A powerful country in the past, Sweden lost in 1709 the battle of Poltava against Russia. This military disaster led to a large loss of influence and territory for the Swedish crown. Therefore, Stockholm looked during the 19th century for several means of restoring its lost greatness. So architecture has also contributed to this national effort.
In particular, the competition for the Nordic Museum in 1888, won by Isak Gustaf Clason (1856-1930), has endowed the capital with extensive Swedish neo-Renaissance style cultural facility. Actually, it was Clason’s pupils who developed at the beginning of the 20th century a national romantic vein, giving new architectural life to the country.
Still as a result of a competition in 1905, Ragnar Östberg's (1866-1945) project for the new Stockholm City Hall was a great step affirming this national style. Even if the building is inspired, for instance, by the Venice Doge's Palace, Östberg refined his work for a long time – as the building was completed only in 1923! This patient maturation allowed him to rework many elements, synthesizing several medieval Swedish and Renaissance sources. More than a monument, this Town Hall has deeply reorganized the use of its site: its interior courtyard is functioning like that of a haughty Gothic castle, while an open gallery offers a remarkable spatial and visual connection with the lake. The high tower evokes the symbolism of the Middle Ages municipal belfries, giving at the same time a monumental highlight to the building and the urban landscape.
The same finesse of design can be seen inside. A large covered courtyard, the Blue Hall (used for banquets for the Nobel Prize awards) skillfully balances sober volumes, high-quality masonry, and an undeniable overall majesty. The apotheosis is reached with the grand Golden Hall. Here the gold-dominated, Byzantine-inspired mosaics sum up the history of ancient Sweden - culminating in the imposing allegorical figure of the Lake Mälar Queen.
Between voluntary archaism and abstract simplification, this decor brilliantly reinvents the national tradition. Östberg has achieved in this work a perfect balance blending historical memories and progressive modernization of forms.
Despite his demanding perfectionism, this architect was far from being an isolated builder. Among others, Lars Israël Wahlman (1870-1952) and Ivar Tengbom (1878-1968) both designed essential buildings for 20th century in Stockholm.
For example, Wahlman won the competition for the Engelbrekt Church in 1906. It also eloquently mixes Byzantine and medieval memories, which the architect was able to finely transform according to a vocabulary close to Art Nouveau. As with the Town Hall, the result deeply marks its environment. With its dramatic use of the site, this place of worship is undoubtedly a monumental marker.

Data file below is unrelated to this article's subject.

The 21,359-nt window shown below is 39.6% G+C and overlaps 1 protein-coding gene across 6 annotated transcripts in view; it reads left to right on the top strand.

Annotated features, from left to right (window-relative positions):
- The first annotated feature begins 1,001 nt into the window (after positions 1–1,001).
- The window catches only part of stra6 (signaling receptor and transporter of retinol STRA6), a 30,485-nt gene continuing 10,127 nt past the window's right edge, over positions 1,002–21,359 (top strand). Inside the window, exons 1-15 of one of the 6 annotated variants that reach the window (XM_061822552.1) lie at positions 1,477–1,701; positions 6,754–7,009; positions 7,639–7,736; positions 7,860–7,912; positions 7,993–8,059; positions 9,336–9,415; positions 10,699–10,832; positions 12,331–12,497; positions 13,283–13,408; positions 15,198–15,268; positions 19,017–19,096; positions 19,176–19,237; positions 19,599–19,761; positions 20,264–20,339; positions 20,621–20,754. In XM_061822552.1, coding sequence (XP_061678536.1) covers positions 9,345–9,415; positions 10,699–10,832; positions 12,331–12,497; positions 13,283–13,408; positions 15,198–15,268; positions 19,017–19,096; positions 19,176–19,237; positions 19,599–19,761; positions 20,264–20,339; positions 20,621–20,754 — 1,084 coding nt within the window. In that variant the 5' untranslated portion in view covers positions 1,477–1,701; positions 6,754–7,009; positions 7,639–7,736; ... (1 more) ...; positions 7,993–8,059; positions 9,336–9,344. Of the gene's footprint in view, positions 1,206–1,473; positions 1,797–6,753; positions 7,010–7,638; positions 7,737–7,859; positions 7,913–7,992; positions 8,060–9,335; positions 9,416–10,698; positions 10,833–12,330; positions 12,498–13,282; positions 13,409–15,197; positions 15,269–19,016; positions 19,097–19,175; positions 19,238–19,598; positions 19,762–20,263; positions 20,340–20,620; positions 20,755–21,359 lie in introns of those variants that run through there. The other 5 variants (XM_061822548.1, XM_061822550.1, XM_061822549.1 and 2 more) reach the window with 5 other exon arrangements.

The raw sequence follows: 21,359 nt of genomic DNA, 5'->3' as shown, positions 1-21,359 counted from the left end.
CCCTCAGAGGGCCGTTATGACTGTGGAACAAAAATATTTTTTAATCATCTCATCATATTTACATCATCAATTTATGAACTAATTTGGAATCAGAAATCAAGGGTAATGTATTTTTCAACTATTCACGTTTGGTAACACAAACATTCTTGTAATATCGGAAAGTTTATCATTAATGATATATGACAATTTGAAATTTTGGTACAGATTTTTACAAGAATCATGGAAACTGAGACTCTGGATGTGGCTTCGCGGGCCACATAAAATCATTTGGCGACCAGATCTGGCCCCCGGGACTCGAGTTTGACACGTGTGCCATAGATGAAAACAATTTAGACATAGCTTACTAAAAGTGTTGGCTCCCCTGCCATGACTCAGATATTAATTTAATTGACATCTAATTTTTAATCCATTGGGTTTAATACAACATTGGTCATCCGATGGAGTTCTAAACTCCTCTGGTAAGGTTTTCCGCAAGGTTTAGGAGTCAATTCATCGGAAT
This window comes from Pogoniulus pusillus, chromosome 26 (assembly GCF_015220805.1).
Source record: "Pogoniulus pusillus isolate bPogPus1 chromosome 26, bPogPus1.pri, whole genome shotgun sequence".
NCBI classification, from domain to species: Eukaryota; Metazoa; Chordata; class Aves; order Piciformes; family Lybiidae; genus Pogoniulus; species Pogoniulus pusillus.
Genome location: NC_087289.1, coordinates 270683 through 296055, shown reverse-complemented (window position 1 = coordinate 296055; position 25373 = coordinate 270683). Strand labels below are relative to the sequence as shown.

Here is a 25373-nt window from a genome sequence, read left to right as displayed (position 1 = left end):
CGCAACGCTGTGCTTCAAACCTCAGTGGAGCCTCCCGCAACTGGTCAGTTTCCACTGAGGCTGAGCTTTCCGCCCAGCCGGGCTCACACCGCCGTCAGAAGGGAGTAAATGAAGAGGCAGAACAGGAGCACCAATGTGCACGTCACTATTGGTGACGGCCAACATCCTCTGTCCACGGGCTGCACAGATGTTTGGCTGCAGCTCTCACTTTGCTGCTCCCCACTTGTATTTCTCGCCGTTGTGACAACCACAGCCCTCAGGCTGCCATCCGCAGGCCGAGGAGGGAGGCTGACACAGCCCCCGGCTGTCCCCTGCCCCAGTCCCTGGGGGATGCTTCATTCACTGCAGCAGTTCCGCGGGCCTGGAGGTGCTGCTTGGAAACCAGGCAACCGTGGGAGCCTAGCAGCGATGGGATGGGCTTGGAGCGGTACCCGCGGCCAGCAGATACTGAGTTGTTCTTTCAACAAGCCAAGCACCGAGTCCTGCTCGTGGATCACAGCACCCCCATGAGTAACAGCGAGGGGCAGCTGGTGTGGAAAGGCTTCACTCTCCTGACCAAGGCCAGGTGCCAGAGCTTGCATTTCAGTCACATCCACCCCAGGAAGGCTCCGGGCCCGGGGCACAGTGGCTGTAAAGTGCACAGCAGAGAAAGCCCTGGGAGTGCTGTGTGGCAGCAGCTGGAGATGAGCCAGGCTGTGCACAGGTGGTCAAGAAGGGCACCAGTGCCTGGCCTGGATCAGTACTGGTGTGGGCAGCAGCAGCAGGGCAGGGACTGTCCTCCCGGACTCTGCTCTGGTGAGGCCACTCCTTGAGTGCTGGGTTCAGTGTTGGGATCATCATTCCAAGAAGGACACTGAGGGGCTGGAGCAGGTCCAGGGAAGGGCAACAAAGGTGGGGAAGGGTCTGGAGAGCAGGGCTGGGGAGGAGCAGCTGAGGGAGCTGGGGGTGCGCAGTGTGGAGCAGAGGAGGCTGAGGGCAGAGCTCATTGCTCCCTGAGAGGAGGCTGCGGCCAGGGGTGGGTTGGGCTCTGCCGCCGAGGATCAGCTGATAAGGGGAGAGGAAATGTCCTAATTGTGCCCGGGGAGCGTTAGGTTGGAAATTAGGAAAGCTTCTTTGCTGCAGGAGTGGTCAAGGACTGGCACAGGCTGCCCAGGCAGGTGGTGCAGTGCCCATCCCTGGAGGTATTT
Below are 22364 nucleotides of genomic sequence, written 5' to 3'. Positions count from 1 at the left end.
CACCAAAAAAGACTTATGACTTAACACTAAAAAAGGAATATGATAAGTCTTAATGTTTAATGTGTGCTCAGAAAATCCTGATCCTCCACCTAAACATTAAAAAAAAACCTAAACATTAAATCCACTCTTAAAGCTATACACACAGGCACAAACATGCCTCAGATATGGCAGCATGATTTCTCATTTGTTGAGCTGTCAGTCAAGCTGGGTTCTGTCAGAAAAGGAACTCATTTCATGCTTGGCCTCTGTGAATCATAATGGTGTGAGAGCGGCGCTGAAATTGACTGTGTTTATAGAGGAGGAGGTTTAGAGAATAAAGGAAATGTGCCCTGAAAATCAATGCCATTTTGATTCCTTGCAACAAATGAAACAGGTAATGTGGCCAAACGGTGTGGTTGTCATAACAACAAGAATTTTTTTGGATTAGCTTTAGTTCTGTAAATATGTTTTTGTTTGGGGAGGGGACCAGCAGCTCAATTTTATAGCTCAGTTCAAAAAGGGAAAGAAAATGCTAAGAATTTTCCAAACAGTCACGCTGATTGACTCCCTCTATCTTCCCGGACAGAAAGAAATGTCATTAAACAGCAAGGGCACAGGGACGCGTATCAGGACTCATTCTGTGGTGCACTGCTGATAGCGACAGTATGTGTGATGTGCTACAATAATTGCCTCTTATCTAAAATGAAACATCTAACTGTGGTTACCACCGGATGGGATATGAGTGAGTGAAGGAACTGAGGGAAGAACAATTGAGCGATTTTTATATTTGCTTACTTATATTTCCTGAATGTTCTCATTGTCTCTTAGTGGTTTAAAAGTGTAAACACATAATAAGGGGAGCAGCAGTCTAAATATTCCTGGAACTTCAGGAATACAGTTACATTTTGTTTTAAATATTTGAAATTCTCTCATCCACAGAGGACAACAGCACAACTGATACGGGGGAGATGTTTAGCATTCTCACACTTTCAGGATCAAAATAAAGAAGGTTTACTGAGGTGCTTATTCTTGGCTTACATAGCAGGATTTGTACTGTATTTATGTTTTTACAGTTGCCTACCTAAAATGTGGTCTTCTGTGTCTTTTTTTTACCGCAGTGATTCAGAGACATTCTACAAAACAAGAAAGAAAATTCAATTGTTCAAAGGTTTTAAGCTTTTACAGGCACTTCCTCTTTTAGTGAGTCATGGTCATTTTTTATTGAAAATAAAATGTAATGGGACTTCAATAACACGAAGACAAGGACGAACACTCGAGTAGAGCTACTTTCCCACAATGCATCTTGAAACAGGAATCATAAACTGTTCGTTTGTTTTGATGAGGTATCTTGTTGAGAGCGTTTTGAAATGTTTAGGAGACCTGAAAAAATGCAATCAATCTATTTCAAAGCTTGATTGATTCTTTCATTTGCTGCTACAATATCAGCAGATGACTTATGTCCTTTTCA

After receiving only the second prize in the competition for the Engelbrekt church, Ivar Tengbom was luckier in the competition for a church of the Högalid district in 1911. His project energetically synthesized pure and massive forms of Swedish medieval churches. The two towers are covered with a bell tower in a more neo-Baroque style. Despite these historical references, Tengbom knew how to simplify his architecture, first of all to enhance the volumes. The emphasis on large unadorned brick walls gives almost abstract dignity to the whole sanctuary, consistent with Lutheran precepts.
These achievements had established the reputation of their architects, allowing them to carry out a number of works pursuing a similar logic. So Wahlman signed the astonishing neo-Romanesque Ansgars chapel in Björkö in 1930. Tengbom also built several sanctuaries distinguished by their sense of simplified Romano-Gothic masses, like the solid church of Höganäs in 1934. This did not prevent Tengbom to also build in the neoclassical style (notably the Stockholm Concert Hall in 1923), then to adapt himself to modernity (headquarters of the Esselte company in 1929).
Meanwhile, the 1920s began a clear aesthetic shift in Sweden. The national style was gradually abandoned, in favor of a simplified neo-classicism, while early modern research also emerged.
Gunnar Asplund (1885-1940) contributed a lot to this aesthetic evolution. His more famous work, the Stockholm Public Library in 1924, synthesized his reflections on the best way to share books in a society. Here his neo-classicism is based on the Palladianism heritage, also continuing the 18th century researches towards greater formal abstraction. The building pure volumes have limited historicist allusions to some symbolic details, and have resulted in great functional efficiency.
Asplund developed this approach in his new wing of the town hall of Gothenburg during the years 1920-1930. Abandoning the idea of an extension imitating the old building, he ultimately built a modern functionalist addition. This has become an example of a contemporary adding that balances well innovation and adaptation to its environment.
Often published in books by various authors, Asplund is nevertheless the tree that hides the forest of the great Swedish architects. Their art marvelously combines historicist charm, sobriety, constructive quality, sense of renewal. So it would probably be useful to conduct more international researches on 20th century architecture in Sweden! By taking an interest in all creators of value, both traditional and modern.